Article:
Skip to main content

And It's All Your Fault! MA "Fault" Based Divorce #2: Desertion

Desertion is one of two "fault"-based grounds for divorce that is used with some regularity in Massachusetts (the other being cruel and abusive treatment). In order to prove desertion, you need to be able to show that your spouse voluntarily left home without justification at least one year prior to filing the complaint for divorce, and has no intention of returning home. The spouse seeking a divorce needs to be able to testify that, during the one year period after his or her spouse left the marital home, there was hope of reconciliation.

Service of the complaint where personal service by a constable is impossible (because the location of the deserting spouse is unknown to the deserted spouse) is accomplished by publishing notice of the divorce case in a newspaper located in the location where the now-missing spouse was last known to reside.

The advantage of pleading "desertion" over a "no fault" divorce is that the act of deserting could warrant an unequal distribution of the assets. If successful, you have convinced a judge that your ex-spouse did not have justification for leaving, but left anyway, and that could result in the Judge awarding you property that they deserted as well.

The disadvantage is that proving desertion is somewhat more complicated than a "no fault" divorce. You must prove the elements of desertion to be divorced on those grounds, and if you fail to prove that the deserting spouse left without good reason, for example, then the Judge could deny your divorce. "No-Fault" divorce is much easier to prove because the evidentiary burden is met when one spouse simply tells the court that the marriage has been irretrievably broken down with no hope of reconciliation.

Comments

Popular posts from this blog

What is the purpose of the Divorce Nisi waiting period?

In Massachusetts the statutory waiting period after a Judgment of Divorce and before the divorce becomes final (or absolute) is called the Nisi period. After a divorce case settles or goes to trial, a Judgment of Divorce Nisi will issue and it will become Absolute after a further ninety (90) days. This waiting period serves the purpose of allowing parties to change their mind before the divorce becomes final. If the Judgment of Divorce Nisi has issued but not become final yet, and you and your spouse decide you don't want to get divorced, then you can file a Motion to Dismiss and the Judgment will be undone. Although many of my clients who are getting divorced think the idea of getting back together with their ex sounds crazy, I have had cases where this happened. In addition to offering a grace period to change your mind, the Nisi period has three other legal effects: 1. The most obvious effect of the waiting period is that you cannot remarry during the Nisi period, be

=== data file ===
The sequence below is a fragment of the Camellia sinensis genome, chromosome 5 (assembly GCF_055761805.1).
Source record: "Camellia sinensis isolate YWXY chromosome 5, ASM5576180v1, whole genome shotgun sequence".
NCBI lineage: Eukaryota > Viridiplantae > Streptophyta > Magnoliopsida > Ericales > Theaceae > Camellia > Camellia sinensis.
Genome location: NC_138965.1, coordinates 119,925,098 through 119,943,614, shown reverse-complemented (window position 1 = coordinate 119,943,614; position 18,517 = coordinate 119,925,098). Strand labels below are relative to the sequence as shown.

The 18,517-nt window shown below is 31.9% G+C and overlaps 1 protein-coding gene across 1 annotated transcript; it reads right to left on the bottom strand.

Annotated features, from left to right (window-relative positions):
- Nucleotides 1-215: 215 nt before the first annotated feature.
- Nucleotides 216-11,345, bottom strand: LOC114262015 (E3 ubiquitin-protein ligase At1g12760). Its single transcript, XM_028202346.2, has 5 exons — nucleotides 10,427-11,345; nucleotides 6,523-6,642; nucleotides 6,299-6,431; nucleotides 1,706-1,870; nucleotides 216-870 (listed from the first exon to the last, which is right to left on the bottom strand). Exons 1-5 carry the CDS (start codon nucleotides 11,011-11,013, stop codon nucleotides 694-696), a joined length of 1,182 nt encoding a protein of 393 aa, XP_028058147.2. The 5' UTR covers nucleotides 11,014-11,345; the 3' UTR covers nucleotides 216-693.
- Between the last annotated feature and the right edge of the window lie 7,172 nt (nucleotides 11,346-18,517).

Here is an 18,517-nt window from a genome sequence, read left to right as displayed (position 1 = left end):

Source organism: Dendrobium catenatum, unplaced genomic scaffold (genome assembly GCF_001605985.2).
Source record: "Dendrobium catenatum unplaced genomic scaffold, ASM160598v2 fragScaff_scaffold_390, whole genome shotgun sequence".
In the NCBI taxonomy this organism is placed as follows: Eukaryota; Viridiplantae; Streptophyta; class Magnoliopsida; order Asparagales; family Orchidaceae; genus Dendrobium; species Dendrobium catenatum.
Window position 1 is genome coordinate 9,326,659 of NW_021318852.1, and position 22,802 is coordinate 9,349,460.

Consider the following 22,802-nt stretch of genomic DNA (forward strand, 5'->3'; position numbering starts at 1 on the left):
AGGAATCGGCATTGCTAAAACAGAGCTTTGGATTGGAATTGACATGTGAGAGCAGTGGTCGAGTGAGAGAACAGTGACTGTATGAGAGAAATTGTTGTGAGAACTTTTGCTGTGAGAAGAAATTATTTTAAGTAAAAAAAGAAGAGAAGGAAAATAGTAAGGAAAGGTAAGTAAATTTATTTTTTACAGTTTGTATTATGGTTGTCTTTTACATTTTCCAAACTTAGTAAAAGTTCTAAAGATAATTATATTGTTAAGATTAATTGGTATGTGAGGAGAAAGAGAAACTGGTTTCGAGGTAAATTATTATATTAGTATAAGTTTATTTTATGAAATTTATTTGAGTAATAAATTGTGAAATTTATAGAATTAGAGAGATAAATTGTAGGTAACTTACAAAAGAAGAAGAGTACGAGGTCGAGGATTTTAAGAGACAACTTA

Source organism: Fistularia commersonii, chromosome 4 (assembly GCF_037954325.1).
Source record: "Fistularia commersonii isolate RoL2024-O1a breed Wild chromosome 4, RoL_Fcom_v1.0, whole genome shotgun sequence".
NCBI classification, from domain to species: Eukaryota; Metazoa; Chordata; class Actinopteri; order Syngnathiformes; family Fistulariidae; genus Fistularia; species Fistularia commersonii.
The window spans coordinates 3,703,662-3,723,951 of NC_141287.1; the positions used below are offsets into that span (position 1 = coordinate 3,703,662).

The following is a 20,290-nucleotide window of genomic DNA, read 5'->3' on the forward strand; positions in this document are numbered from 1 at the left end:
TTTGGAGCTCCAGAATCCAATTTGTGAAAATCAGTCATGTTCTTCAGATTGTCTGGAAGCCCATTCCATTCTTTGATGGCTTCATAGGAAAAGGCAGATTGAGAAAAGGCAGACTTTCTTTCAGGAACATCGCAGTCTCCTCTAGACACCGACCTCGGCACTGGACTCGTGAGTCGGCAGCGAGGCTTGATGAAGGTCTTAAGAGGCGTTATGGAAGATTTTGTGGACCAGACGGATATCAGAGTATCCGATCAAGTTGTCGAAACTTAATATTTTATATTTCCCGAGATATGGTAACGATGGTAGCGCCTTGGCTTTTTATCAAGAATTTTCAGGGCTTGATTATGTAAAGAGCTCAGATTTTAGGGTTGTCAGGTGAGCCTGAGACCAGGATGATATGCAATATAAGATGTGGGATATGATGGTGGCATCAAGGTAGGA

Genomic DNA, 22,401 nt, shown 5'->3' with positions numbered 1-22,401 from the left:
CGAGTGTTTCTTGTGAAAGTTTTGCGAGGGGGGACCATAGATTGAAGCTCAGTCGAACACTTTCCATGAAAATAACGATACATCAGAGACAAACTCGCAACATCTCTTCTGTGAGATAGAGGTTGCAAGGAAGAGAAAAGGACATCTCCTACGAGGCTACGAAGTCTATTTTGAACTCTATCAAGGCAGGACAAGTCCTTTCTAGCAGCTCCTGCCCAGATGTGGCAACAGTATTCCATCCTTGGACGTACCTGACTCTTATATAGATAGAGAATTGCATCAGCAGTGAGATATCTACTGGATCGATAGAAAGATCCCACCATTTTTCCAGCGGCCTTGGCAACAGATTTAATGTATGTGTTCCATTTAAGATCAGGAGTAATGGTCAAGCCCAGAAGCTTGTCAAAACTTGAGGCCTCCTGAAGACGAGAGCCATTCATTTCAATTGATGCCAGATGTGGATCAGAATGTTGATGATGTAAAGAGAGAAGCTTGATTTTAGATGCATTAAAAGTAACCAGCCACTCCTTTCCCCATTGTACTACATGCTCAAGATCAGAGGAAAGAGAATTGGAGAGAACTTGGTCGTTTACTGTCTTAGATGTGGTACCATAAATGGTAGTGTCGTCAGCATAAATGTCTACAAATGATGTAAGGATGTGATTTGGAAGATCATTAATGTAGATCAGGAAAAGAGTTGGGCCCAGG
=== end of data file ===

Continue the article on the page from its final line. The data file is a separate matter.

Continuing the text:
Does a Criminal Record affect Child Custody?

If one of the parents in a custody case has a criminal record, the types of crimes on their record could have an effect on their chances of obtaining custody. In custody cases the issue is always going to come down to whether or not the best interests of the child might be affected. In the most extreme case, in which one parent has been convicted of first degree murder of the other parent, the law specifically prohibits visitation with the children until they are of a suitable age to assent. Similarly, but to a less serious degree, in making custody and visitation determinations the court will consider crimes that would cause one to question the fitness of a parent. These types of crimes would obviously include any violent crime convictions which could call into question whether the children would be in danger around a parent who has shown themselves to resort to violence when faced with conflict. In addition, drug and alcohol abuse offenses would call into question a parent&#

The Questions that Lawyers and Mediators aren't asking but should: Let's talk about Pronouns

I recently had the opportunity to train with two of the most prominent mediators in Massachusetts: John Fiske and Diane Neumann . Each time they run a training, John and Diane share what they think is the most important question for a client to answer to have an effective mediation. John says that he thought the most important question is "What do I want?" But then he will tell you, with a knowing smile, that Diane disagreed with him and she would say that the most important question for a client to answer is "Who am I?" I agree with Diane. The best lawyers and mediators ask their clients not just about what they want, but also deep questions about the clients' identity, goals, and values in order to help the clients resolve conflict in the most effective way possible. Despite knowing this, we often fail to ask clients the simplest questions when we first meet them or have them fill out an intake. We fail to give them an opportunity to answer the question “W